Treatments: Techniques – Myofascial Release

sian Blog, Treatments

Myofascial Release: Nature To Nurture Techniques

Myofascial Release is one of Nature To Nurture’s list of massage treatments– including:

  • Swedish/Classic/Holistic
  • Clinical
  • Soft Tissue
  • Deep Tissue
  • Trigger Point Therapy
  • Neuromuscular Techniques
  • Myofascial Release
  • Pregnancy & Full Abdominal
  • Facial Rejuvenation/Natural Facelift
  • Indian Head Massage & Indian Champissage
What exactly is the difference between all of these massage techniques? How can they help with pain or stiffness? Which one is best for you?

I see an increasing number of clients with muscular aches, pain, stiffness & lack of movement. This can be due to many factors: lack of exercise; lack of general mobility due to illness or injury; over-exercise & not allowing muscles to properly relax; long working hours; desk-based work (causing the classic C-shaped hunching spine); long hours of driving, travelling or commuting; stress, anxiety & emotionally-held tension, or simply a sedentary lifestyle. Whatever the cause there are many different massage techniques which I can offer to help you & I often choose to combine them. I have therefore decided to compile a series of small articles letting you know about each kind of massage technique & method I have trained in.

Myofascial ReleaseThe fifth of these will be about the clinical massage technique Myofascial ReleaseAs usual please click on anything highlighted in green, which will take you to a weblink.

Myofascial Release – In A Nutshell

Talk to people about massage therapy & they will usually describe it as the use of strokes & pressures to release muscular aches, tension & stiffness – it’s a therapy that appears to be focussed on the muscles & muscular system.

‘Fascia: a band or sheet of connective tissue, beneath the skin that attaches, stabilizes, encloses, & separates muscles & other internal organs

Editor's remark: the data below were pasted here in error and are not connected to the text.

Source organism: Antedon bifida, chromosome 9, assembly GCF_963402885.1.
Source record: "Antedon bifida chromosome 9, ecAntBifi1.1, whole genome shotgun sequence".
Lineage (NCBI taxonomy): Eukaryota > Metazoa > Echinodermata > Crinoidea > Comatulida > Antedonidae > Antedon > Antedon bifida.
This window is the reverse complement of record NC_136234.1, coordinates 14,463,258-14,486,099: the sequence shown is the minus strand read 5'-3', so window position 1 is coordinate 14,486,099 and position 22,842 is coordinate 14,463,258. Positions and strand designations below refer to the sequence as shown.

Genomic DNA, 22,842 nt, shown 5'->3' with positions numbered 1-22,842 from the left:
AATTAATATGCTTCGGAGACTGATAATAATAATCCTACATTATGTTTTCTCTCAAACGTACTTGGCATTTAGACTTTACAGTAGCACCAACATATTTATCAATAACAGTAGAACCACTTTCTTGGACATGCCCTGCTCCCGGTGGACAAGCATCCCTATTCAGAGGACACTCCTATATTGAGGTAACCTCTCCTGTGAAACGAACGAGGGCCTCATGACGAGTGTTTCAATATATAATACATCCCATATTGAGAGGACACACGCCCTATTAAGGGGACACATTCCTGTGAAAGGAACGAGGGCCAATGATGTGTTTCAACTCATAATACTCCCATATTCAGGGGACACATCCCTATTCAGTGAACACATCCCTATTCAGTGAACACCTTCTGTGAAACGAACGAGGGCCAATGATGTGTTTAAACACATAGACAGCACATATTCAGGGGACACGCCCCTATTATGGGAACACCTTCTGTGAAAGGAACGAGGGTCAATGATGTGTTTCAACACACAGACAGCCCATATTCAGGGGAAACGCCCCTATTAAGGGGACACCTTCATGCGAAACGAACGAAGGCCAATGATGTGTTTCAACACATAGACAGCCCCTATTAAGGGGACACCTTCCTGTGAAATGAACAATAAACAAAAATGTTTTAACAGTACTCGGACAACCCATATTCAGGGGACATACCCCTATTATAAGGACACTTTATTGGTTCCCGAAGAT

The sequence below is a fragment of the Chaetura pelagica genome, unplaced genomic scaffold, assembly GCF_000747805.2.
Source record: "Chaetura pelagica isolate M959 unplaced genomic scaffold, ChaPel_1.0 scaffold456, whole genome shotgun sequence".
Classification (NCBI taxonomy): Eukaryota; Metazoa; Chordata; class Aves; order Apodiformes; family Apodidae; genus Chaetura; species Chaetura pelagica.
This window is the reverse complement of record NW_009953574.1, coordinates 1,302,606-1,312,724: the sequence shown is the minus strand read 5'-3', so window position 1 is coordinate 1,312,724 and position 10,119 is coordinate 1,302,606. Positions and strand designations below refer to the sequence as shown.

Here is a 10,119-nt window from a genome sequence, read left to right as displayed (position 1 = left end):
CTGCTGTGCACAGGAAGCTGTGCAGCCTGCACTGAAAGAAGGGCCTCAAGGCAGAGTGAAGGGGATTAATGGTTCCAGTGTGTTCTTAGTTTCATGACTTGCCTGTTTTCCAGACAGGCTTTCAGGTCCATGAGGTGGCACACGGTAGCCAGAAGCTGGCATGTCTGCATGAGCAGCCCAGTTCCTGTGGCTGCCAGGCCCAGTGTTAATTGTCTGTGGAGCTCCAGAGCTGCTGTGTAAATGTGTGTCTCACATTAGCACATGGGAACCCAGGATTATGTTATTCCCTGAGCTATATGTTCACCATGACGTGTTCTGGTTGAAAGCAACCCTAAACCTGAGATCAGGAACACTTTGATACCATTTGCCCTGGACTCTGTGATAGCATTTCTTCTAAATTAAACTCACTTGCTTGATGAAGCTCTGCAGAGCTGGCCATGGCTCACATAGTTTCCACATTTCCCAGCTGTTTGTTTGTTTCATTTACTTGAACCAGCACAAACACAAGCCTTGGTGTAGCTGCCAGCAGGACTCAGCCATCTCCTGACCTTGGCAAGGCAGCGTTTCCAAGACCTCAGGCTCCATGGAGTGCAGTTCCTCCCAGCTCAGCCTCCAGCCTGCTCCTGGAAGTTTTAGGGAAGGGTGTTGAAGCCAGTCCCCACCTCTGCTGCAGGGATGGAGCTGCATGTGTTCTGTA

Myofascial Release

Diagram Showing The Fascia (White Strands And Filaments) Between The Skin And The Muscle

However, a basic understanding of the way the body works tells you that it isn’t just the skeletal system of bones, connected to muscles by tendons & ligaments, that is at work here. Something else is holding everything in place within the body: connective tissue called fascia.

Any kind of physical or emotional trauma – an accident, surgery, injury, poor posture or repetitive movement or strain can result in the fascia becoming restricted, congested & contracted – in an ever-decreasing circle where a client becomes less & less mobile.

Fascia helps to both keep everything in place & to move more effectively

In the past fascia was often overlooked – bodyworkers focussed upon using deep pressures to the muscles & their adhesions or ‘knots’, without considering that muscles were surrounded by fascia in the first instance & that any inflammation, adhesions & difficulty in movement were also affecting the fascia as well. Now medical research is increasingly focussed upon the role of fascia in causing aches, pains & restriction of movement within the body. Correspondingly, a therapy has also been designed to help with it: Myofascial Release

Myofascial Release – In Detail

Some Useful Explanations
  • Fascia: this is the connective tissue that surrounds and penetrates everything in the body – veins, arteries, muscles, tendons, ligaments & organs. As in the picture above and in the video at the top of the blog fascia resemble the silken threads of a web
  • Myofascia: the name for the fascia surrounding muscles in particular, which is why the term is used in massage therapy